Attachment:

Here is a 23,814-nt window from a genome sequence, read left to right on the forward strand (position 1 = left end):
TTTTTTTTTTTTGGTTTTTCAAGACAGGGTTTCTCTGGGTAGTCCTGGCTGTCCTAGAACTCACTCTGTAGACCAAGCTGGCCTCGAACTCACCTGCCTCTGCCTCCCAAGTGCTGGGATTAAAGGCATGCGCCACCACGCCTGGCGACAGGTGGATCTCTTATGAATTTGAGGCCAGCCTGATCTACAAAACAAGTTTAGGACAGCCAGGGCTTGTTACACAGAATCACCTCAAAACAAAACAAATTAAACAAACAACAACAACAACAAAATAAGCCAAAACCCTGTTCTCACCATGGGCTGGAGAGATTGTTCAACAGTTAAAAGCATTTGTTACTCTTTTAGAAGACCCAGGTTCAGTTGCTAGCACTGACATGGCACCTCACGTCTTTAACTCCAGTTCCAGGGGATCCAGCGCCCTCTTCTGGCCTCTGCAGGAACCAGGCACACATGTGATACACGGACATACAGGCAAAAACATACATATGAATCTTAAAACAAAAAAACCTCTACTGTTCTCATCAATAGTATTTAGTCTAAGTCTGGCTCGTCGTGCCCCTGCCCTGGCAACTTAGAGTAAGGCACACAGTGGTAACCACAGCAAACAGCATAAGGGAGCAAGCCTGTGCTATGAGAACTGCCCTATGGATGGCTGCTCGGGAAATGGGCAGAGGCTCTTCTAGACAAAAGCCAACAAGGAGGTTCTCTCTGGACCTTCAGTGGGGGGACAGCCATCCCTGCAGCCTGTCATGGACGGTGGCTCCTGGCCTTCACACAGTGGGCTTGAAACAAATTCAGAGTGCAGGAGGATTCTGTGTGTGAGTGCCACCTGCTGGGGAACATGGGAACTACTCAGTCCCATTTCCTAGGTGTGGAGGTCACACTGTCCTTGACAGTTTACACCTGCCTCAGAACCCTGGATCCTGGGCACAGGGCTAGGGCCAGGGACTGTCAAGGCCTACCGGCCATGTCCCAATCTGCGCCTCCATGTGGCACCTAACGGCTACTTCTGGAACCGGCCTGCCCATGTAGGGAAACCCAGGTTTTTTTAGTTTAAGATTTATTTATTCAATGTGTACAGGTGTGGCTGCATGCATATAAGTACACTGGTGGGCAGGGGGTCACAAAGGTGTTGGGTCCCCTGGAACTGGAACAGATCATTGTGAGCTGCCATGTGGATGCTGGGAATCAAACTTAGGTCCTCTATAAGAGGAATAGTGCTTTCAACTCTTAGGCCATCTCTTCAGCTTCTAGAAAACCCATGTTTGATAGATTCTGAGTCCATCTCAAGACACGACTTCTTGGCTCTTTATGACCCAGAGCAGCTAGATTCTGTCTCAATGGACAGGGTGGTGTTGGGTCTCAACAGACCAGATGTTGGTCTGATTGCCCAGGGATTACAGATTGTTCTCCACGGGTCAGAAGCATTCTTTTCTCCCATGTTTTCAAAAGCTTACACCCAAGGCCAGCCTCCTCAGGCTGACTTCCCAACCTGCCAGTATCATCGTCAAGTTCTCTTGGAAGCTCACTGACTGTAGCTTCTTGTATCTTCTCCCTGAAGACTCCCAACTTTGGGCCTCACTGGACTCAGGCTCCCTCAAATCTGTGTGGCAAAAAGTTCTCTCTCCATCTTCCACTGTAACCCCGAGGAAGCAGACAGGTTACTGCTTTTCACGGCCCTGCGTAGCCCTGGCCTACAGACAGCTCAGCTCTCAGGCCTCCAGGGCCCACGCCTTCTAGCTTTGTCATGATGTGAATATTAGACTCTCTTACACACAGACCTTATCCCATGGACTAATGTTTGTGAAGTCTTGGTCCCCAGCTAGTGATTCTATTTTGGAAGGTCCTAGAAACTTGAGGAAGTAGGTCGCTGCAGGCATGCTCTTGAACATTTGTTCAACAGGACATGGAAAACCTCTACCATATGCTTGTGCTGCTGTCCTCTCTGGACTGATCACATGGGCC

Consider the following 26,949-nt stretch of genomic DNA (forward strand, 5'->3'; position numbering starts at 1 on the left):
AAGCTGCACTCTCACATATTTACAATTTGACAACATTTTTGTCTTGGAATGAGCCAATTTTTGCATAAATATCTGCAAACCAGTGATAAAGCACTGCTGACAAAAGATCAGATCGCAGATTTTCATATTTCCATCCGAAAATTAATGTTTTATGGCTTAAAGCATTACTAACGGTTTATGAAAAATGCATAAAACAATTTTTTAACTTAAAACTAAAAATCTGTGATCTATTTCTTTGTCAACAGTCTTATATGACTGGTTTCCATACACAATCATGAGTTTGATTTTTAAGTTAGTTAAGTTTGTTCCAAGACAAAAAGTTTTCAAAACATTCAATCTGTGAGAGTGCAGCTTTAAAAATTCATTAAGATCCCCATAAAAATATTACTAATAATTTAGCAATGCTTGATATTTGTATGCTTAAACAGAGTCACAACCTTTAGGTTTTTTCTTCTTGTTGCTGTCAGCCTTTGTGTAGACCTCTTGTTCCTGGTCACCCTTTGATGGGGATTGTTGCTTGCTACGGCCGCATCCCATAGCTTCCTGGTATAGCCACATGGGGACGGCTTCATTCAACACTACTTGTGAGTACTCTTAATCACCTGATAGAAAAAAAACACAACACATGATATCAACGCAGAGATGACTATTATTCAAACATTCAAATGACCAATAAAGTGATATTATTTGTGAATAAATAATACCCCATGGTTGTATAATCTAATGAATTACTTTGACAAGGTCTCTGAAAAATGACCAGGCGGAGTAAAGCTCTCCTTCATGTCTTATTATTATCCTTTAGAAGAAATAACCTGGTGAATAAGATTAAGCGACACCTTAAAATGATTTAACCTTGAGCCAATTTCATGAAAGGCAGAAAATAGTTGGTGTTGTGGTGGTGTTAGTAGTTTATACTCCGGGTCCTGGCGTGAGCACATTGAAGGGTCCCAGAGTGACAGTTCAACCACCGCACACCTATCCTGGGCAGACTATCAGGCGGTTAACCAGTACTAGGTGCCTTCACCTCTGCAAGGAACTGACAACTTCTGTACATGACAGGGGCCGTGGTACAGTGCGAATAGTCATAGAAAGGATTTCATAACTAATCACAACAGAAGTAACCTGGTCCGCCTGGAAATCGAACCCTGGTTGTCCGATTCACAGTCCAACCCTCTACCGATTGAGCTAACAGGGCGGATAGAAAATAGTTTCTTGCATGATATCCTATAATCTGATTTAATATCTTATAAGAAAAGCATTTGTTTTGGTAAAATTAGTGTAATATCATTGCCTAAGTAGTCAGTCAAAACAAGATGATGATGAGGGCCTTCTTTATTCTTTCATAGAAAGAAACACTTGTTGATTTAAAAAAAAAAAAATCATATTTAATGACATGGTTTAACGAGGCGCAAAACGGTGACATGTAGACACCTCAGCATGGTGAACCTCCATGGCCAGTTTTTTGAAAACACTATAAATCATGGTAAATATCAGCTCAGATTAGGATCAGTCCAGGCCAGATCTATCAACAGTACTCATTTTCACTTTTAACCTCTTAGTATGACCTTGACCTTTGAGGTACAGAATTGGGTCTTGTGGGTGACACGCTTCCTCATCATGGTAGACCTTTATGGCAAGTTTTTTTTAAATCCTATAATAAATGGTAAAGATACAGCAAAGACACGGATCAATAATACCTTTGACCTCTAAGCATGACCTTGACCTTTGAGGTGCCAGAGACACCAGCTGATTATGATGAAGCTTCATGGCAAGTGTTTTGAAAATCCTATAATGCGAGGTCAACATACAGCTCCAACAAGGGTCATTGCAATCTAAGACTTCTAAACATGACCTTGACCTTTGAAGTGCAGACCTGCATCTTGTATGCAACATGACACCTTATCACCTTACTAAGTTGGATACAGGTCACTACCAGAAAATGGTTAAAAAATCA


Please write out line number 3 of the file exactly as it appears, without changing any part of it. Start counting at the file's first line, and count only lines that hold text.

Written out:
Consider the following 26,949-nt stretch of genomic DNA (forward strand, 5'->3'; position numbering starts at 1 on the left):